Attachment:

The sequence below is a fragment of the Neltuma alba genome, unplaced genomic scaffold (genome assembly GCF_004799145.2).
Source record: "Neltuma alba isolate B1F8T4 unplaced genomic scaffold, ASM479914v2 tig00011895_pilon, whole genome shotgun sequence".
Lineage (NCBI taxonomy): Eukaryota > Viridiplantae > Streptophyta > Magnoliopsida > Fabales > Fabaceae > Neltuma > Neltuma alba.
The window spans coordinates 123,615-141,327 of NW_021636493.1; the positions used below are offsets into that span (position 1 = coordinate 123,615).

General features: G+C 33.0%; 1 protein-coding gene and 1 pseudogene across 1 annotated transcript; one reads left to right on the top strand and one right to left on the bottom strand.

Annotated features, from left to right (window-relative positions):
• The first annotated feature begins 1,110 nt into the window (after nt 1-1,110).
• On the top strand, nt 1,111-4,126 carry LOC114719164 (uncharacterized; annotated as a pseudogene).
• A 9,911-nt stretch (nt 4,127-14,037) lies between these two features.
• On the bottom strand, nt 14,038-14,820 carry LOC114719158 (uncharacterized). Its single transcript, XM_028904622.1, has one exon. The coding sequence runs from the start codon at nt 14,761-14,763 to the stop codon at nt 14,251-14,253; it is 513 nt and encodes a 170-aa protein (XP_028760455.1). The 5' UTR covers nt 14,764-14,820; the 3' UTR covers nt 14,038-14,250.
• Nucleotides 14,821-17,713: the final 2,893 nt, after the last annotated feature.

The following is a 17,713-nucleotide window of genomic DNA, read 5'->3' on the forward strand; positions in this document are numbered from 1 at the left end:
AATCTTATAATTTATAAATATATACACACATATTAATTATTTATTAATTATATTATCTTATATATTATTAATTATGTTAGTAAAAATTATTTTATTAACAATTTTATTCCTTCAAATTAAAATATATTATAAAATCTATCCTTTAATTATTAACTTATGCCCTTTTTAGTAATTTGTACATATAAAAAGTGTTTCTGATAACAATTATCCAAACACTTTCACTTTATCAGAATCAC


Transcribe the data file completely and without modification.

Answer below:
The sequence below is a fragment of the Neltuma alba genome, unplaced genomic scaffold (genome assembly GCF_004799145.2).
Source record: "Neltuma alba isolate B1F8T4 unplaced genomic scaffold, ASM479914v2 tig00011895_pilon, whole genome shotgun sequence".
Lineage (NCBI taxonomy): Eukaryota > Viridiplantae > Streptophyta > Magnoliopsida > Fabales > Fabaceae > Neltuma > Neltuma alba.
The window spans coordinates 123,615-141,327 of NW_021636493.1; the positions used below are offsets into that span (position 1 = coordinate 123,615).

General features: G+C 33.0%; 1 protein-coding gene and 1 pseudogene across 1 annotated transcript; one reads left to right on the top strand and one right to left on the bottom strand.

Annotated features, from left to right (window-relative positions):
• The first annotated feature begins 1,110 nt into the window (after nt 1-1,110).
• On the top strand, nt 1,111-4,126 carry LOC114719164 (uncharacterized; annotated as a pseudogene).
• A 9,911-nt stretch (nt 4,127-14,037) lies between these two features.
• On the bottom strand, nt 14,038-14,820 carry LOC114719158 (uncharacterized). Its single transcript, XM_028904622.1, has one exon. The coding sequence runs from the start codon at nt 14,761-14,763 to the stop codon at nt 14,251-14,253; it is 513 nt and encodes a 170-aa protein (XP_028760455.1). The 5' UTR covers nt 14,764-14,820; the 3' UTR covers nt 14,038-14,250.
• Nucleotides 14,821-17,713: the final 2,893 nt, after the last annotated feature.

The following is a 17,713-nucleotide window of genomic DNA, read 5'->3' on the forward strand; positions in this document are numbered from 1 at the left end:
AATCTTATAATTTATAAATATATACACACATATTAATTATTTATTAATTATATTATCTTATATATTATTAATTATGTTAGTAAAAATTATTTTATTAACAATTTTATTCCTTCAAATTAAAATATATTATAAAATCTATCCTTTAATTATTAACTTATGCCCTTTTTAGTAATTTGTACATATAAAAAGTGTTTCTGATAACAATTATCCAAACACTTTCACTTTATCAGAATCAC